When I look at a nutritional label on a can of soup to determine whether it has too much salt, or the label on a cereal box to parse how much sugar is added--I know that the aisles of the grocery store are filled with lots of items to pick from. And because there are lots of companies competing, prices remain more or less stable and I get to pick how much salt, fat, or sugar I intake, not to mention the total calories I will ingest.
In April, 2016, the FCC announced its "Consumer Labels for Broadband Services". Here is the sample label for wired broadband. Compare it to the actual Time Warner Triple Play bill above and you'll see there are a host of problems.
While the FCC has attempted to clean up the broadband bills, and this is being touted as similar to a nutritional label for food--at the end of the day it supplies nothing to fix the mess of the current billing, the deceptive practices, the addition of made up fees and additional expenses, and so it is really just a reminder--there is no competition in America today.
Even if some of the new label items are useful, if you find that the equivalent of additional fat, salt and sugar are over the top and harmful; too bad, you can't simply 'leave' and find some other less offensive brand.
Moreover, as we will discuss, most customers buy broadband as part of a double or triple play package, combined with cable TV and/or phone service; this label, then, can't be used for, say, the opening TWC bill.
Truth be told, our communications bills are now a dumping ground for added, made up fees and questionable charges. These are done as additions so that the companies (and regulators) can quote the 'lower price' and leave out the additional 10%-40% of the charges--many of them just additional, unmarked revenue.
Unfortunately, the task to clean up the bills was given to the FCC's captured, Consumer Advisory Committee (CAC) -- Did you know that Verizon is one of the longest standing members on the CAC and has been on the Committee for over 15 years? And while there are many outstanding consumer groups and advocates on the Committee, anyone who cares about Truth-in-Billing and Truth-in-Advertising fixes wouldn't pick this Committee to do anything. As I'll discuss, they've been blocking the fixing of telecom bills since we were on the Committee back in 2003-2004. Moreover, it is no surprise that Verizon is joined by T-Mobile, CenturyLink and the cable association, (NCTA), and there are multiple 'consumer' groups and others with direct financial ties to the ISP broadband providers--Verizon, AT&T and the cable companies.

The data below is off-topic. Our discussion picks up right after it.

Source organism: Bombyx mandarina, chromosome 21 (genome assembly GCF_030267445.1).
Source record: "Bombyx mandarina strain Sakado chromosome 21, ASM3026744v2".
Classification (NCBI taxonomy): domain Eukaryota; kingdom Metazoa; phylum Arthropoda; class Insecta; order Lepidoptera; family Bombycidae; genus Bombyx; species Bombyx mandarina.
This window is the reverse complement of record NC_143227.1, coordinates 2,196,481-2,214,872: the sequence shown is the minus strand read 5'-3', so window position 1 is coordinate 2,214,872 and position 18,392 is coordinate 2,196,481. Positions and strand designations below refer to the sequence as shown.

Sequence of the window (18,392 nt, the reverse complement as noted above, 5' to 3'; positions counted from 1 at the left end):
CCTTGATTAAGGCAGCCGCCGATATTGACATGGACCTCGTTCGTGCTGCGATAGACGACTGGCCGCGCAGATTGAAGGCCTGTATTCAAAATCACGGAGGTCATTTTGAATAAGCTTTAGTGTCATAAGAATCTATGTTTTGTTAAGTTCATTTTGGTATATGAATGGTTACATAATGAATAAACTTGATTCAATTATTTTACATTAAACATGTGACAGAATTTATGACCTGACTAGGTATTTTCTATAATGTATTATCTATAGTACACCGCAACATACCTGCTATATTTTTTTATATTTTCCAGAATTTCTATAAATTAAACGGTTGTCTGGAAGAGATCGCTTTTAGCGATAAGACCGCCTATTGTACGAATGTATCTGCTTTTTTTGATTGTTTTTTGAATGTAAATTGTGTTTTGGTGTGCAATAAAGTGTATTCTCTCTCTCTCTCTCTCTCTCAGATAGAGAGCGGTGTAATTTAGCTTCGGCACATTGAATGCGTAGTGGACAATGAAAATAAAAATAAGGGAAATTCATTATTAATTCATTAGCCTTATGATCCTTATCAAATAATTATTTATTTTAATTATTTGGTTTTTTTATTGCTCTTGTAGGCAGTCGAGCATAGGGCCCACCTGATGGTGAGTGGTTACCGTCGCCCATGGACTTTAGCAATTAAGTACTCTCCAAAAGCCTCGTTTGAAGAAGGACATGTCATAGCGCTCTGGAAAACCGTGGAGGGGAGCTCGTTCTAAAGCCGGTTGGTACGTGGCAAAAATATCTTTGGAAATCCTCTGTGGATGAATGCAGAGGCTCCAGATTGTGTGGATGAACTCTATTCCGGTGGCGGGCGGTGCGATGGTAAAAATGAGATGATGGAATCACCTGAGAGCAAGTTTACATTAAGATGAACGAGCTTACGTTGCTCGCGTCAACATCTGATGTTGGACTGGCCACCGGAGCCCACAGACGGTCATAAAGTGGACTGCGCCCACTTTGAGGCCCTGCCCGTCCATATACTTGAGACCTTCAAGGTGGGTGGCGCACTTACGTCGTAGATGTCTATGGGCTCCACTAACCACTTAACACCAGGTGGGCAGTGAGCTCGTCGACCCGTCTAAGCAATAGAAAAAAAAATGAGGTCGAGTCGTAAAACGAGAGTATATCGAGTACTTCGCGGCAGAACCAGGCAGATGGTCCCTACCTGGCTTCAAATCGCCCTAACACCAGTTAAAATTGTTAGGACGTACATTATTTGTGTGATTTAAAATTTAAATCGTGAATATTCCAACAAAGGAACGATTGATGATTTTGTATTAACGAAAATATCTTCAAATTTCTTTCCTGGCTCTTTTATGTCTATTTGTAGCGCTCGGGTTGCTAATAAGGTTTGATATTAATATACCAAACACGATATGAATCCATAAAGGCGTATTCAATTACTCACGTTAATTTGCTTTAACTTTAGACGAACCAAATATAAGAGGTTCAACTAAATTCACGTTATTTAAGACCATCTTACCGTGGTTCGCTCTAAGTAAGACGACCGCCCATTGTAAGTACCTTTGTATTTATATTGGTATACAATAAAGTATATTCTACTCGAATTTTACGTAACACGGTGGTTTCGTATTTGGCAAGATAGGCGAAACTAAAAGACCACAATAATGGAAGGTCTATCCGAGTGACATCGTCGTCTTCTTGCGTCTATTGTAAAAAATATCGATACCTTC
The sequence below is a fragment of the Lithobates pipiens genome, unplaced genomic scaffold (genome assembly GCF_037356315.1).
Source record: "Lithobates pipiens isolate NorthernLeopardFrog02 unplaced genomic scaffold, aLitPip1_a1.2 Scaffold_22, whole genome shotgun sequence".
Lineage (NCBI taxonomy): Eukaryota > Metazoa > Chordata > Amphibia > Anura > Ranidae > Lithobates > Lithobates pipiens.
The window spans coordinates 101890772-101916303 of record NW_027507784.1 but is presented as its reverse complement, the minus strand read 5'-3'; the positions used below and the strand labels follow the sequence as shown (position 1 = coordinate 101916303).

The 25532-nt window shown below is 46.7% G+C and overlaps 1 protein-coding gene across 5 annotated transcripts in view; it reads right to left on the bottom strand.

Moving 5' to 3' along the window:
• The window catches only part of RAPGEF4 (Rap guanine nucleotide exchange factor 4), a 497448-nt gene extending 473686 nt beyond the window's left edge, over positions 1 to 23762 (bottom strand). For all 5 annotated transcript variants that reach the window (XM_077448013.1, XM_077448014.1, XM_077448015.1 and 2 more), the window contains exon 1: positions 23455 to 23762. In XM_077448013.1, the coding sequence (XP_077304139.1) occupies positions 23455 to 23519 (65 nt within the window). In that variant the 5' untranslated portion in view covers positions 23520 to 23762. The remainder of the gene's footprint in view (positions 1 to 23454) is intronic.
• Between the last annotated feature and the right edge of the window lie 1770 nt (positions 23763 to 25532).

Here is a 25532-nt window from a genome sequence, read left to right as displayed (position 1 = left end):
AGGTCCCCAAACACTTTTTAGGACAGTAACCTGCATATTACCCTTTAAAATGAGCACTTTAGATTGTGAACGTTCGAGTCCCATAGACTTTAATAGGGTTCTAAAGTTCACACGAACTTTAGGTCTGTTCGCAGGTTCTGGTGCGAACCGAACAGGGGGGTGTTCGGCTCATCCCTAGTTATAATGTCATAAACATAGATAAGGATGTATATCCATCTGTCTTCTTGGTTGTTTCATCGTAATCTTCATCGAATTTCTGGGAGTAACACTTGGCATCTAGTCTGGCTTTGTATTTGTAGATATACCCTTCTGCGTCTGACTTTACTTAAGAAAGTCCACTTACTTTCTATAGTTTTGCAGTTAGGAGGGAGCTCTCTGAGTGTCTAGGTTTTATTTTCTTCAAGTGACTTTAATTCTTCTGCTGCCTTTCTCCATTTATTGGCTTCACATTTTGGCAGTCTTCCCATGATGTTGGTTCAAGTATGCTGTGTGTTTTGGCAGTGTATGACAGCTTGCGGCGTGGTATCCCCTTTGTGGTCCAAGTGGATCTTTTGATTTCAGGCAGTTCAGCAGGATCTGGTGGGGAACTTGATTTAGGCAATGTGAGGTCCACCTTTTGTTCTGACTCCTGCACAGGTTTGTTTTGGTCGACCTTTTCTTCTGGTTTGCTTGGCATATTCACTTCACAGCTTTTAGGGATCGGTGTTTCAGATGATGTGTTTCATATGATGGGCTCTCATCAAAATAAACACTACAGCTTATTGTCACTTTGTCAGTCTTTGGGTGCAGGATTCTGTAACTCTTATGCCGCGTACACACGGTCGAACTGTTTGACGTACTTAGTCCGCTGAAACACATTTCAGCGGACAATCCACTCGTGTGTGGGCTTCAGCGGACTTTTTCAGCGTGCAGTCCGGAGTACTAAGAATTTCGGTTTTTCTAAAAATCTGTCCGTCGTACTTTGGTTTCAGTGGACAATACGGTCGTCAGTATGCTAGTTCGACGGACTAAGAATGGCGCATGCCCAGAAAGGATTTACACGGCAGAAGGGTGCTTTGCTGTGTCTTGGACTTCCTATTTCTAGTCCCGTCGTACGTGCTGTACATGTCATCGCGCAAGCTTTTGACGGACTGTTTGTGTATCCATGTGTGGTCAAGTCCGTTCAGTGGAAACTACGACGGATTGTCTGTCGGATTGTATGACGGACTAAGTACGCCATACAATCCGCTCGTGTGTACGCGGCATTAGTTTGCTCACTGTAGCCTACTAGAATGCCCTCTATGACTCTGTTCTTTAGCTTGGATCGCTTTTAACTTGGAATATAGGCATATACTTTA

With this kind of line up, it's no surprise that these new labels are voluntary or that they were unanimously accepted because of its limited use.
I'll divide this article into two parts. The first will explain how the broadband fat, salt and sugar content are being forced on you; the second will be to expose the history of why there is no truth in Truth-in-Billing.
PART 1: A Nutritional Label or Just Labeling an Unhealthy Diet.
- It Doesn't Cover All Billing, Much Less Most Broadband Plans.
The opening Time Warner Cable bill is a triple play--the majority of the US purchases their broadband via a double or triple play. These packages include the cable TV fees, phone fees as well as all those nasty taxes, fees and surcharges.
This is the break out of Time Warner Cable's residential services from the 2015 Annual Report, and Charter's 1st quarter 2016--and the numbers are close to identical. Over 60% of customers purchase a double or triple play and the 'single' play can be either cable or broadband-Internet service. Assuming that ½ is broadband and ½ is cable TV only, a 'broadband' label, then, would leave out the majority of services on the most common configurations of buying broadband.
Thus, a large part of the broadband nutritional label is useless as broadband is only one component of a complicated, overstuffed bill.
- Taxes, Fees and Surcharges Are Out of Control
Compare the opening TWC Triple Play bill with the FCC label. The 'Internet' is not supposed to be charged taxes, etc., so why is the TWC bill littered with taxes, fees and surcharges? Cable TV and phone service pay the majority of these fees, but this is not always the case and it is impossible to know that from the current bills.
For example, the following is a Verizon FiOS New York double play from September 2015 - it has $17.39 a month in taxes, fees and surcharges. Are they correct? Where is any information about the application of this mess? Are any of these fees specifically broadband or cable related? There is no way of knowing how they are being applied and on which service.